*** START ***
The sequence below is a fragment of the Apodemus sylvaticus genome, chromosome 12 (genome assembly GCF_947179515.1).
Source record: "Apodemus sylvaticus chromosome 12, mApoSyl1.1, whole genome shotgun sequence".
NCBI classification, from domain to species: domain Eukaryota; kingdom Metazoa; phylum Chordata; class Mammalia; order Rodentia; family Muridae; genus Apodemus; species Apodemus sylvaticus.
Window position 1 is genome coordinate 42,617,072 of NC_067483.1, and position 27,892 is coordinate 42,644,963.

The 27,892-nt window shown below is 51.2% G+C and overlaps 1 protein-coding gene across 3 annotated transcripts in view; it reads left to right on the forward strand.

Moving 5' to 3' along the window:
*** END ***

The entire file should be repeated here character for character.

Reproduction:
The sequence below is a fragment of the Apodemus sylvaticus genome, chromosome 12 (genome assembly GCF_947179515.1).
Source record: "Apodemus sylvaticus chromosome 12, mApoSyl1.1, whole genome shotgun sequence".
NCBI classification, from domain to species: domain Eukaryota; kingdom Metazoa; phylum Chordata; class Mammalia; order Rodentia; family Muridae; genus Apodemus; species Apodemus sylvaticus.
Window position 1 is genome coordinate 42,617,072 of NC_067483.1, and position 27,892 is coordinate 42,644,963.

The 27,892-nt window shown below is 51.2% G+C and overlaps 1 protein-coding gene across 3 annotated transcripts in view; it reads left to right on the forward strand.

Moving 5' to 3' along the window: